Chinese legal norms converge with Western standards
BEIJING — For anyone planning a co-production, China’s legal environment is a lot more sophisticated than you might think, a leading Hollywood lawyer has told Variety, and an expanding business means exotic concepts like completion bonds may become more common.
Burgeoning growth in China means Hollywood is keen for way into the market, but investors are fearful sometimes of what looks like a murky regulatory environment and legal framework.
Robert Darwell, an attorney for Sheppard Mullin, has been involved in co-productions in China for about four years, and during that time he said he has seen an increase in activity and a high degree of sophistication.
In an interview with Variety on the fringes of the 1st Beijing International Film Festival, Darwell said his experience of working with big Chinese and Hong Kong orgs, such as Huayi Brothers and Media Asia, had been positive.
“In terms of co-production, people are turning to China. Everyone is looking for opportunities. I was surprised at how sophisticated the companies here are. The co-production agreements took a while, but not because people were unsophisticated, it had more to do with time difference and the scheduling of calls,” said Darwell.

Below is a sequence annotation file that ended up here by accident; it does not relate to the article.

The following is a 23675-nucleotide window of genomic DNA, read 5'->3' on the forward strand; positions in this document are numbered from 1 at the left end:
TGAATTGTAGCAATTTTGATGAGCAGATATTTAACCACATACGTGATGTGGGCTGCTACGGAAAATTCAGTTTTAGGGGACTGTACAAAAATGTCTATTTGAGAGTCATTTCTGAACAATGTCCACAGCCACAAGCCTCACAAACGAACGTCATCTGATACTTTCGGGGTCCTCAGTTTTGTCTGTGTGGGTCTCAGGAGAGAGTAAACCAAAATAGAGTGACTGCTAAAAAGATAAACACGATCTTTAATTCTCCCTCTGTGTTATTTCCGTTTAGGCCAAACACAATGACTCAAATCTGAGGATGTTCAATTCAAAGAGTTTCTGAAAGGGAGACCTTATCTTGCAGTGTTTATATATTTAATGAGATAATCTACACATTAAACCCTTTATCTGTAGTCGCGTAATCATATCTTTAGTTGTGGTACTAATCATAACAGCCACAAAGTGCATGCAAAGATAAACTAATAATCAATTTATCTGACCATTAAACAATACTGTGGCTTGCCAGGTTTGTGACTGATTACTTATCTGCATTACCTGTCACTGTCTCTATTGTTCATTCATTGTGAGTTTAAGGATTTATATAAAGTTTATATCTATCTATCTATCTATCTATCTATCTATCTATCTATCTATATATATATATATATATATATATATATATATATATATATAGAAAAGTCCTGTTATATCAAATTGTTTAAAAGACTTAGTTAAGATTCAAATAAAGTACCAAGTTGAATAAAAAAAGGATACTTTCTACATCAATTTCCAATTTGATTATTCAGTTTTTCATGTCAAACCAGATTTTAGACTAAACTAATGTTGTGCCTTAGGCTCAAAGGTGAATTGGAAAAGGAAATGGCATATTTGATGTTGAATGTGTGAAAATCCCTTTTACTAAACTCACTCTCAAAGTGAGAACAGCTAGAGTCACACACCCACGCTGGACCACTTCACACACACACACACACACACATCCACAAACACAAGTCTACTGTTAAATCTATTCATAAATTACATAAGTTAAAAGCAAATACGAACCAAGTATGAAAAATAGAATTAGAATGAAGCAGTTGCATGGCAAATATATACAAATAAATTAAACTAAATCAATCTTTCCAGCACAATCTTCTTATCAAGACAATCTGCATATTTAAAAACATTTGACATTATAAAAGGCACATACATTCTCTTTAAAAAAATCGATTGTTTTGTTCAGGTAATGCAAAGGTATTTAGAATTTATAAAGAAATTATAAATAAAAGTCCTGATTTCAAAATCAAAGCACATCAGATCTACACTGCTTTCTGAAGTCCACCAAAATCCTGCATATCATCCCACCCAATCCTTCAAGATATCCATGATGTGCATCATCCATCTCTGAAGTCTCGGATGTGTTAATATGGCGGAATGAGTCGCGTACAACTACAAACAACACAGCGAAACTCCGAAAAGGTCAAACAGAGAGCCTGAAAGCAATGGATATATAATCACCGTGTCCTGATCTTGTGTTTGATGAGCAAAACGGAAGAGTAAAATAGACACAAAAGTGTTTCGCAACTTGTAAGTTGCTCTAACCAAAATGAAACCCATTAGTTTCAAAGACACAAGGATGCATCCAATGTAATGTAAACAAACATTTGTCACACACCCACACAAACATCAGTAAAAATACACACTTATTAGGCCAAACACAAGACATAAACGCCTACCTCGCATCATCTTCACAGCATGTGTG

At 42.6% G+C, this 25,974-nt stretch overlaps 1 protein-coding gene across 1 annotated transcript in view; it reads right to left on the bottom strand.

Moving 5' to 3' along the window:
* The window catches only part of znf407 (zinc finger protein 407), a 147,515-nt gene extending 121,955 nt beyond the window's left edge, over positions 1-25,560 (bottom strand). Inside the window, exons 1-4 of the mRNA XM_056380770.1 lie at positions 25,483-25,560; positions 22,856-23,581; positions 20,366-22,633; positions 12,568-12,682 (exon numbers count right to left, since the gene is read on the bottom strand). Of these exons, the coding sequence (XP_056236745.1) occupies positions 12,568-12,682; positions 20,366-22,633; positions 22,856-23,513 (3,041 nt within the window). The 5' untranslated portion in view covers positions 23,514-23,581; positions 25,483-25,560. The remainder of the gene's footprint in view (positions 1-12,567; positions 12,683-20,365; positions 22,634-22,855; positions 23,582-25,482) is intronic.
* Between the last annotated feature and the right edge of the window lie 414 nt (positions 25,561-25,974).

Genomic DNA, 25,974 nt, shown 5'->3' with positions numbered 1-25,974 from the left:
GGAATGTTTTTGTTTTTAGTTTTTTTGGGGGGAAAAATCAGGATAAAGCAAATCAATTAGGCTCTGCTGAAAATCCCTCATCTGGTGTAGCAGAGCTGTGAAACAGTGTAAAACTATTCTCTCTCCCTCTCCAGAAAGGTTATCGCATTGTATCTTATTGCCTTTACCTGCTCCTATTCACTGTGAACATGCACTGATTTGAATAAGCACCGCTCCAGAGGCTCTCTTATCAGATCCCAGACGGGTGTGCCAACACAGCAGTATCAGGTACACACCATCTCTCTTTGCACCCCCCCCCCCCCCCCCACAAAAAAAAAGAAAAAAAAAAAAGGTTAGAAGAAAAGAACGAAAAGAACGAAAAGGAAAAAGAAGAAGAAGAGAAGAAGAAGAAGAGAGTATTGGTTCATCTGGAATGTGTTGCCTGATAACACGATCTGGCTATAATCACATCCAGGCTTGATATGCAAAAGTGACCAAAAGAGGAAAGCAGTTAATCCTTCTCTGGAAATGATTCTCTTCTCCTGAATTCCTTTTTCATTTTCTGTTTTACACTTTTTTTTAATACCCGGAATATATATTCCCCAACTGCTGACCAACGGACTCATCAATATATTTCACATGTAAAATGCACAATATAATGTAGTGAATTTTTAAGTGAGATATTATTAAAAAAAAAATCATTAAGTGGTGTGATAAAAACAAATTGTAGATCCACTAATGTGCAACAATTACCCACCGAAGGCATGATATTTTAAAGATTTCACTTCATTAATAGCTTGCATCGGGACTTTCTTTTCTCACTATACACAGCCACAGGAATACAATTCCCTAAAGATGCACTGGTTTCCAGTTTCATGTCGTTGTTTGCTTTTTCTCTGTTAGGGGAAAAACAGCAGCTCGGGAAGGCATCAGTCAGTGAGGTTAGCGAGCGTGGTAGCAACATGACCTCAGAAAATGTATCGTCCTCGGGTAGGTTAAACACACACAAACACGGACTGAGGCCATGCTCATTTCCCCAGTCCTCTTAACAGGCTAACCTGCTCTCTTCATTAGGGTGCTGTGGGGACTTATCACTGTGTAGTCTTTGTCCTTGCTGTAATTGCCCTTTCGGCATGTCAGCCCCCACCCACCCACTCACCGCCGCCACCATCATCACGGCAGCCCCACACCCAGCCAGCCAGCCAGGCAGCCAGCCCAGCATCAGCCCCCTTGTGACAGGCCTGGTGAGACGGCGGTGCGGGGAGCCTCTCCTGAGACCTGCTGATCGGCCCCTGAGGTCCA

He has worked on two co-productions in China, one of which is a 3D animation by Beijing-based film studio Stellar Megamedia Group and French giant Pathe, which is under way, while another project is in the works.
What was also noticeable, and significant, is that the partners would not always insist on Chinese law, that they would be happy to apply the law of a neutral country such as the U.K.
“These are sharp people who have been involved on global productions. It’s just like doing business throughout Europe or North America. Some may even opt to have a separate U.S. counsel. Chinese partners have wanted to have things spelt out as detailed as their U.S. counterparts,” said Darwell.
Completion guarantees are still relatively underexplored in China, and the completion guarantor companies are all watching closely to see how the market develops, both in China and more broadly in Asia.
Darwell said an increase in the amount of bank funding in the market, as well as more calls for monitoring by a greater number of financiers, means that this is an area set to grow.